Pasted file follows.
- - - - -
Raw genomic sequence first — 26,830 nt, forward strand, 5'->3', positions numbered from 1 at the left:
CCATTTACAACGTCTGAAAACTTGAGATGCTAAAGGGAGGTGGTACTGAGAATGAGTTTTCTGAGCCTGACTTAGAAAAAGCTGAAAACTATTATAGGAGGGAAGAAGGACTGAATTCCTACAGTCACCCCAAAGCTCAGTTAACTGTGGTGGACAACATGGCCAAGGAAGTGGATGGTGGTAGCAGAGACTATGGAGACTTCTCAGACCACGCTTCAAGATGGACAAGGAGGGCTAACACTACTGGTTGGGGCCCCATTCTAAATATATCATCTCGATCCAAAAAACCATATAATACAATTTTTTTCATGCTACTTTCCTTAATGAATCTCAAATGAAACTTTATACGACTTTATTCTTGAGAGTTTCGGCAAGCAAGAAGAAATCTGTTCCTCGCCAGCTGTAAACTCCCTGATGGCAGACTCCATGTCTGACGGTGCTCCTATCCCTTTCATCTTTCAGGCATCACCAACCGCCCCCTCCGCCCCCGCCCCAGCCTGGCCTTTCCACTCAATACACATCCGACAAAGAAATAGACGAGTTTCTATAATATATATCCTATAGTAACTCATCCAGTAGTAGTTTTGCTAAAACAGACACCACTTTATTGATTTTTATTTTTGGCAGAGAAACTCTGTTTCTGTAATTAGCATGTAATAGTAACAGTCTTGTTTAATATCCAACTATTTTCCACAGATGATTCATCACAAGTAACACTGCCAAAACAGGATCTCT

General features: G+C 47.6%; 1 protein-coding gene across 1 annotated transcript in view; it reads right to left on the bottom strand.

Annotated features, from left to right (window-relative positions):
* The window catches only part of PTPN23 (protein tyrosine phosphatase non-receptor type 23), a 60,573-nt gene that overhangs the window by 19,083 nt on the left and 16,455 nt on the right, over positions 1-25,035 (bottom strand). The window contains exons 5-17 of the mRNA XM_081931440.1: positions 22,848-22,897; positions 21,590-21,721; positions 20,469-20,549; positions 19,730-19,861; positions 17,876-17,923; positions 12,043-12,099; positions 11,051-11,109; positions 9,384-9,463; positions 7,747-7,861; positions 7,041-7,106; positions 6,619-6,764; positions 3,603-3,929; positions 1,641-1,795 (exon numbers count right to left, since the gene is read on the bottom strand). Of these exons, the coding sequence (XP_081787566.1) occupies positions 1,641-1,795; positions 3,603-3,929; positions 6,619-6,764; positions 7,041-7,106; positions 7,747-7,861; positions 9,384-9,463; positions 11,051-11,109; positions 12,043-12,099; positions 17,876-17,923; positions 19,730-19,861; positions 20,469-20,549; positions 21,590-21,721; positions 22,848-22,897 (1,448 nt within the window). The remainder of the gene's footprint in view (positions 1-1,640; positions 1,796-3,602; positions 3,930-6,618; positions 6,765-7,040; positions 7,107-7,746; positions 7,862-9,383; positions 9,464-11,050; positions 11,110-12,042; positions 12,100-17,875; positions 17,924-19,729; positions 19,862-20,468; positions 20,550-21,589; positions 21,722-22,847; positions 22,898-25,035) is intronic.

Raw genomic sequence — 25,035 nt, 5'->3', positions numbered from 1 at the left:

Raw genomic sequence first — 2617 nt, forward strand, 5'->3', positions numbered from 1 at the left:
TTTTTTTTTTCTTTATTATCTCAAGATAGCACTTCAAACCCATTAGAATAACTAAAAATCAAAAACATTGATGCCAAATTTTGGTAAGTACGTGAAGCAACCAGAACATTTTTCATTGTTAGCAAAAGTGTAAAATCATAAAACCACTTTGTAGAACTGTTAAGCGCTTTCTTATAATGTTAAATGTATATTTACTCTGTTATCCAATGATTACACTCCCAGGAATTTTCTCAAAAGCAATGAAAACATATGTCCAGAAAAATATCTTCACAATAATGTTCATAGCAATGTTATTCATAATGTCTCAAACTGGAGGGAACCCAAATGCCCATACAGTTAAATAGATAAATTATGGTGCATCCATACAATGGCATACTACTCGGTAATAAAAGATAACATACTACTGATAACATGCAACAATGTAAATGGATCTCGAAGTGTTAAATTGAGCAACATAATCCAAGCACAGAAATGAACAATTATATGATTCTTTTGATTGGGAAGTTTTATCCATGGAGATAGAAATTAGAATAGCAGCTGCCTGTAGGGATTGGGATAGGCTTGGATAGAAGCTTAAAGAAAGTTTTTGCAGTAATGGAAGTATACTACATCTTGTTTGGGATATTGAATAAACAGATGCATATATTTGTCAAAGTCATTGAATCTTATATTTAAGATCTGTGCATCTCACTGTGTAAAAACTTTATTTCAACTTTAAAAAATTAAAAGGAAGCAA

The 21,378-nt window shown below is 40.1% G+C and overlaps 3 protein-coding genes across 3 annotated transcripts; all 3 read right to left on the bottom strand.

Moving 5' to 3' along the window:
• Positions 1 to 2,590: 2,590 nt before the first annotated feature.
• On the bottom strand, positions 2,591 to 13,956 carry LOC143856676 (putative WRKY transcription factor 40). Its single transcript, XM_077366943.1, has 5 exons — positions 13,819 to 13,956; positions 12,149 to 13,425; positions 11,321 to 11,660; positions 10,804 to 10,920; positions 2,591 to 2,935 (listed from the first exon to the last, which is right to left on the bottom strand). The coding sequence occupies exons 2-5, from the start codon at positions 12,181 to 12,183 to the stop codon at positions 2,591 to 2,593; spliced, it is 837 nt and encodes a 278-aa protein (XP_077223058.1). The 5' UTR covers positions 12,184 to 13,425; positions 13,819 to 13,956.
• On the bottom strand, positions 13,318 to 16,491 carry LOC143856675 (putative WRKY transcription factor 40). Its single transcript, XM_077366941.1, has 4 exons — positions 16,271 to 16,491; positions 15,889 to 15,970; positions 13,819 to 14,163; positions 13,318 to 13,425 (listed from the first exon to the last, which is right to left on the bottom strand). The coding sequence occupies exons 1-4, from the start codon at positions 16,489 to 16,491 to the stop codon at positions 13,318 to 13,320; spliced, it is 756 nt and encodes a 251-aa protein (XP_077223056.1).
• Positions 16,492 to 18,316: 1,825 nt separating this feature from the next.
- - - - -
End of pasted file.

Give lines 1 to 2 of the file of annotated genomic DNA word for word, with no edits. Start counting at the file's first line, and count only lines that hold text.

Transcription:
Raw genomic sequence first — 26,830 nt, forward strand, 5'->3', positions numbered from 1 at the left:
CCATTTACAACGTCTGAAAACTTGAGATGCTAAAGGGAGGTGGTACTGAGAATGAGTTTTCTGAGCCTGACTTAGAAAAAGCTGAAAACTATTATAGGAGGGAAGAAGGACTGAATTCCTACAGTCACCCCAAAGCTCAGTTAACTGTGGTGGACAACATGGCCAAGGAAGTGGATGGTGGTAGCAGAGACTATGGAGACTTCTCAGACCACGCTTCAAGATGGACAAGGAGGGCTAACACTACTGGTTGGGGCCCCATTCTAAATATATCATCTCGATCCAAAAAACCATATAATACAATTTTTTTCATGCTACTTTCCTTAATGAATCTCAAATGAAACTTTATACGACTTTATTCTTGAGAGTTTCGGCAAGCAAGAAGAAATCTGTTCCTCGCCAGCTGTAAACTCCCTGATGGCAGACTCCATGTCTGACGGTGCTCCTATCCCTTTCATCTTTCAGGCATCACCAACCGCCCCCTCCGCCCCCGCCCCAGCCTGGCCTTTCCACTCAATACACATCCGACAAAGAAATAGACGAGTTTCTATAATATATATCCTATAGTAACTCATCCAGTAGTAGTTTTGCTAAAACAGACACCACTTTATTGATTTTTATTTTTGGCAGAGAAACTCTGTTTCTGTAATTAGCATGTAATAGTAACAGTCTTGTTTAATATCCAACTATTTTCCACAGATGATTCATCACAAGTAACACTGCCAAAACAGGATCTCT